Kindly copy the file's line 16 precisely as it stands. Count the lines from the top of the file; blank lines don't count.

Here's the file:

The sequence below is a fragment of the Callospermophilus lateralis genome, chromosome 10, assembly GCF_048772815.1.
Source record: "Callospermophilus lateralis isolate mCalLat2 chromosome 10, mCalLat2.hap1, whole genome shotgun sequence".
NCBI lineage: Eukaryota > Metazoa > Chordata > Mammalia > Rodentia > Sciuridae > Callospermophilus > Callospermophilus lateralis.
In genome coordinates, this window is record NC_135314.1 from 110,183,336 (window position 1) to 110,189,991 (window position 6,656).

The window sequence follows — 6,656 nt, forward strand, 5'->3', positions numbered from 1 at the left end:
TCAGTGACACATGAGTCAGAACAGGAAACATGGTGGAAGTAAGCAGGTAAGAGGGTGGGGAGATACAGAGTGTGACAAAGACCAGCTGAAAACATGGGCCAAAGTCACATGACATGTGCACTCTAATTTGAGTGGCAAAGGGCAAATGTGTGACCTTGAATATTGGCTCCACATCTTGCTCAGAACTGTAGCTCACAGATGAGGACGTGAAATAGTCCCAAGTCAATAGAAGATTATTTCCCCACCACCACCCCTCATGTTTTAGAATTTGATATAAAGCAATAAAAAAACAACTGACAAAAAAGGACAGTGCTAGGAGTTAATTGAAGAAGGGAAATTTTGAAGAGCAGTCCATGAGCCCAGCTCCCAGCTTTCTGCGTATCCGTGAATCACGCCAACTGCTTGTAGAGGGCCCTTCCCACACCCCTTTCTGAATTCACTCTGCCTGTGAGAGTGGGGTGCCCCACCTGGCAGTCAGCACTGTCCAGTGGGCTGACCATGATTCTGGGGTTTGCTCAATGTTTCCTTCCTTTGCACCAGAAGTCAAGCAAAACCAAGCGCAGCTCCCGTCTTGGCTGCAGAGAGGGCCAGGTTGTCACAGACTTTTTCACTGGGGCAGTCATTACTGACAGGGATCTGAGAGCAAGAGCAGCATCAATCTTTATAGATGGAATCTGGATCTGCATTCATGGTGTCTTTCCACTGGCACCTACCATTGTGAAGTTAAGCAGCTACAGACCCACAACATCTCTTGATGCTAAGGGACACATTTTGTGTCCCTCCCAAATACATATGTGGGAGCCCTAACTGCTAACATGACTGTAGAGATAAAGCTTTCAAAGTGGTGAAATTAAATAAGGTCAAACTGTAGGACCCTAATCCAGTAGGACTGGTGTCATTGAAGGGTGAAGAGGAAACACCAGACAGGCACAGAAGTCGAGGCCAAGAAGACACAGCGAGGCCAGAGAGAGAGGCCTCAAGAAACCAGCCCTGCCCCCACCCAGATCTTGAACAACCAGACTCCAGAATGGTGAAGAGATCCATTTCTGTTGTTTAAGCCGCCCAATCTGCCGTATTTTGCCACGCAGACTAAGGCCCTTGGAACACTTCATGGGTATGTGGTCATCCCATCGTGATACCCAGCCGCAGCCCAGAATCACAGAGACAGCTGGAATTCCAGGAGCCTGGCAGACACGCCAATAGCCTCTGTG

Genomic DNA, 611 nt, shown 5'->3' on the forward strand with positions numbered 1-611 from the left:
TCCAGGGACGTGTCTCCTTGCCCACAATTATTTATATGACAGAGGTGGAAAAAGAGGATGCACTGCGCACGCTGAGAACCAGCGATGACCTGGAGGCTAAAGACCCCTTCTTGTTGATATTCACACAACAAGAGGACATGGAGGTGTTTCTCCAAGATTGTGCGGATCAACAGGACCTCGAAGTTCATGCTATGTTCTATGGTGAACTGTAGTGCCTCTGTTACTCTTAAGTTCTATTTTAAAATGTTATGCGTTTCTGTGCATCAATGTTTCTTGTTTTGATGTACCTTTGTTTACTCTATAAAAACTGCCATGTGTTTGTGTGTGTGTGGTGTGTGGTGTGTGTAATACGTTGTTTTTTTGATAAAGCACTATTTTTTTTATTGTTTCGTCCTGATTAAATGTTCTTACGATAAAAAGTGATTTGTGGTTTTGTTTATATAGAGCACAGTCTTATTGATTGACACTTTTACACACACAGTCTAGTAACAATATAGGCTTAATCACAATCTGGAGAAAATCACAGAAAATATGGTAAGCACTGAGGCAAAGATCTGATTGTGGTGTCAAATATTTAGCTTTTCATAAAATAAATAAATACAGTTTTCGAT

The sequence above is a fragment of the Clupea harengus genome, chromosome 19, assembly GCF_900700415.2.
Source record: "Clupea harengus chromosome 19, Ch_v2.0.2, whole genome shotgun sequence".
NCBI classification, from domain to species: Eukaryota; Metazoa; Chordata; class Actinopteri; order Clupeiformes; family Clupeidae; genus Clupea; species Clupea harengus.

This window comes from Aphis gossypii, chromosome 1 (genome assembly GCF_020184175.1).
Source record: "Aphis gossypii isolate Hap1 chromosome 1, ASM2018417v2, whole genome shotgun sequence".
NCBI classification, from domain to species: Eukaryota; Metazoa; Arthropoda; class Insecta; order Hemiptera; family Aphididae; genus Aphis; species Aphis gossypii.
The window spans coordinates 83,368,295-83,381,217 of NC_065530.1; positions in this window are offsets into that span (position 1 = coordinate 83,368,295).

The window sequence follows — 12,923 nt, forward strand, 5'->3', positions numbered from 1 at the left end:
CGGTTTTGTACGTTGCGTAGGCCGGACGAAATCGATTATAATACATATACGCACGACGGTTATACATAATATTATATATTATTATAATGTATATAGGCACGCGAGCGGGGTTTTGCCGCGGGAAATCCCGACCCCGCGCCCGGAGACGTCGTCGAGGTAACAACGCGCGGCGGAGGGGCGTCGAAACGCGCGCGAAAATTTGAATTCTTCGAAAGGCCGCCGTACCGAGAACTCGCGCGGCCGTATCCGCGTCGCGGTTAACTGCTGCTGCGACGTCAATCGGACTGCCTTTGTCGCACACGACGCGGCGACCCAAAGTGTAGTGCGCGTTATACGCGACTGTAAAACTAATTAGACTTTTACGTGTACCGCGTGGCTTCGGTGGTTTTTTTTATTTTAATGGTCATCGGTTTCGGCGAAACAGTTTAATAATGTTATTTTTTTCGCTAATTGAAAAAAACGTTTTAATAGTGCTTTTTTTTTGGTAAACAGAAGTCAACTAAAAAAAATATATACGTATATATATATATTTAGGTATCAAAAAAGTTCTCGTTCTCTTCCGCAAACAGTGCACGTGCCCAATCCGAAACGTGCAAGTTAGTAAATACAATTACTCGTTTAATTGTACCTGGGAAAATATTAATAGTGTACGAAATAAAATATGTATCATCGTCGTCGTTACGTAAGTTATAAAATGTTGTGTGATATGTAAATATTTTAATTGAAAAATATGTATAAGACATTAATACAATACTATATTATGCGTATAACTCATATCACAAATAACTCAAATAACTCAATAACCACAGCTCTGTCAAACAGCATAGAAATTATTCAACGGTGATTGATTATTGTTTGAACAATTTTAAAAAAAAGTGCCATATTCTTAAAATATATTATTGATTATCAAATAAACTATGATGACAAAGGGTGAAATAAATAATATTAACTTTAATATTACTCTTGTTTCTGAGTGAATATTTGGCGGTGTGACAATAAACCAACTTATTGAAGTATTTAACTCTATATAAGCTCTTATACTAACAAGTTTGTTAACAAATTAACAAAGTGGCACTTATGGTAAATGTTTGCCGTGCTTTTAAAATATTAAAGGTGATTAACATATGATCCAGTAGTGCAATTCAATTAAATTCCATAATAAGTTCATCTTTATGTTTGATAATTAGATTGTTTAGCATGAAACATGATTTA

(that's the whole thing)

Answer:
The window sequence follows — 12,923 nt, forward strand, 5'->3', positions numbered from 1 at the left end: